In the United States, approximately 15.9 million children live in a home where they do not have access to enough food. These children face serious health risks. Malnutrition caused by the lack of food can create learning problems. These children may have a slower reaction time and difficulty paying attention. Physical problems may also appear. Children who are malnourished can have weaker bones and muscles, and their internal organs may not function properly.
To prevent malnutrition, many schools offer their students lunches for free or for a reduced price. Parents fill out paperwork and children are able to eat a filling, nutritious meal.
However, when these children go home, they are not afforded the opportunity of free and reduced food. These children go home to be hungry.
Senior Alex Smith, a member of the Beta Club, has a solution to this growing problem: an in-school food bank.
“They have it at Thomas Dale,” Smith said, “it’s called Knights in Need.”
- Junior Casey Abernethy believes that this program could bring benefits not only to those students in need, but also to the school as a whole, because it requires that students get involved.
“I think it brings a stronger sense of community to the high school, as well as providing another source of help to those in need,” Abernethy said. “I think that many students will get involved with this program because they know that it will help their classmates.”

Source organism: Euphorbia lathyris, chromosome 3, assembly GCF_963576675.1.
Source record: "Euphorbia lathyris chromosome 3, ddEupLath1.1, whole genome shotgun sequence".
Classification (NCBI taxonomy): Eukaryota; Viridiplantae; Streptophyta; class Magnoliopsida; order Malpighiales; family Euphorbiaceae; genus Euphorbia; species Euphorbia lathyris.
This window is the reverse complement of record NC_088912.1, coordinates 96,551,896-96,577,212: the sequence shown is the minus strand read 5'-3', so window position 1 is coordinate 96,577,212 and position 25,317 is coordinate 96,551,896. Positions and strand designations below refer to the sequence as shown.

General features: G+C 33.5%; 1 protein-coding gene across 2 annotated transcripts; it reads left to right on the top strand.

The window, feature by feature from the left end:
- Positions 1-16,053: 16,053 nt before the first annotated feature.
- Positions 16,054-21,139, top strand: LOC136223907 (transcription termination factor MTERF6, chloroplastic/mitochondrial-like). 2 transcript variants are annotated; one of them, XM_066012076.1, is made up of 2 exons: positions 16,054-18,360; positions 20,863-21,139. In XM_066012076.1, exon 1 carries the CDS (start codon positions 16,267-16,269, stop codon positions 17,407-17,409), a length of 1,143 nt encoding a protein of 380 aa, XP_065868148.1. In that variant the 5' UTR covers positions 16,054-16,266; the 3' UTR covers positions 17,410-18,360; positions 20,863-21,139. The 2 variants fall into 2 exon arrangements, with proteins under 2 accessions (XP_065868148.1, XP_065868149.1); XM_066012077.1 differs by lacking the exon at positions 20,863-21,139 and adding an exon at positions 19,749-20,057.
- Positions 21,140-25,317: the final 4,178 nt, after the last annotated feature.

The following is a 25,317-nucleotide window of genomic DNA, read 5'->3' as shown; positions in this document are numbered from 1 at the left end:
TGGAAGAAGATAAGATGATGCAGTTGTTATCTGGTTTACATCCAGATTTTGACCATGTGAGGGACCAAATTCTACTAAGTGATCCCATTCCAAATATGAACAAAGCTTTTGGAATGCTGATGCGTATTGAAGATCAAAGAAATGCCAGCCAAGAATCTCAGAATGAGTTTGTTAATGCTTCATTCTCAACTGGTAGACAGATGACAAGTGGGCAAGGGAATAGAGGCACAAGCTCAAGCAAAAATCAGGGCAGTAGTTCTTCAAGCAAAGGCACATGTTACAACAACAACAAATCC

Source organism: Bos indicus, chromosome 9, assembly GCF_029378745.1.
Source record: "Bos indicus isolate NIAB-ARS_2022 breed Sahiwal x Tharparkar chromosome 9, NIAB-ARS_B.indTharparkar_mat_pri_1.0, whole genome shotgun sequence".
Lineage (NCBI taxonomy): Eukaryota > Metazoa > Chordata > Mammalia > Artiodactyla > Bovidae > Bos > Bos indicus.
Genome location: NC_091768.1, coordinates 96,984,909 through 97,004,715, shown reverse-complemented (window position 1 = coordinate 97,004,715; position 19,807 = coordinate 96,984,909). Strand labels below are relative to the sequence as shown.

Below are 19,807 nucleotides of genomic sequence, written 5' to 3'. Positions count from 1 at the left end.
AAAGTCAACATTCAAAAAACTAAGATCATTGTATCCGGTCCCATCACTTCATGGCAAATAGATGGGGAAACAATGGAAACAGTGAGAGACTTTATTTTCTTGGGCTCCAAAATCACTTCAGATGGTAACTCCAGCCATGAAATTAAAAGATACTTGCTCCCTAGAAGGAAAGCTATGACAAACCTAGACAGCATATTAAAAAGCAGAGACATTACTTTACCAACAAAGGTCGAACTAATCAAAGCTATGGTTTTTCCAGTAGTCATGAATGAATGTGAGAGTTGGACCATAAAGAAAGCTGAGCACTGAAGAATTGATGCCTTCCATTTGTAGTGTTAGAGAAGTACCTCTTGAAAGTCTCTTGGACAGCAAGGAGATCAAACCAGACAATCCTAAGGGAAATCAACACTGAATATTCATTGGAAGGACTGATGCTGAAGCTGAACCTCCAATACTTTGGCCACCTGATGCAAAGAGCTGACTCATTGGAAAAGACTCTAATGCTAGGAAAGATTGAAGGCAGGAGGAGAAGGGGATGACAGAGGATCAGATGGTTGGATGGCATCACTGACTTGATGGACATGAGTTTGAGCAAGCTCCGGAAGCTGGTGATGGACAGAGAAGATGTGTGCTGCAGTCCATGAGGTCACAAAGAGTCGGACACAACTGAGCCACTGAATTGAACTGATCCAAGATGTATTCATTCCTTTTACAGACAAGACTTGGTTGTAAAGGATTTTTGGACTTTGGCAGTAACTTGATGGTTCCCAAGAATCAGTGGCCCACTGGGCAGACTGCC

Once the food bank has been stocked and the program is officially ready for business students will be able to receive help easily.
If a student wants to receive help, all they have to do is talk to a guidance counselor. The counselor will assess the need of the student, approve it, and then contact the Beta Club on what is needed. The student will receive help shortly thereafter.
“It’s all anonymous,” West said.
In order to make asking for help easier for students, the program has been set up so that the only people who know which students have asked for help are the guidance counselors. This will prevent students from feeling too embarrassed or scared to ask for help.
Royals Relief will make helping students easier by making the assistance accessible in a place where they go 5 days out of the week.
“I don’t see any disadvantages to the program, and hope it succeeds in the future,” Abernethy said. “I hope to be involved in helping continue the program as well.”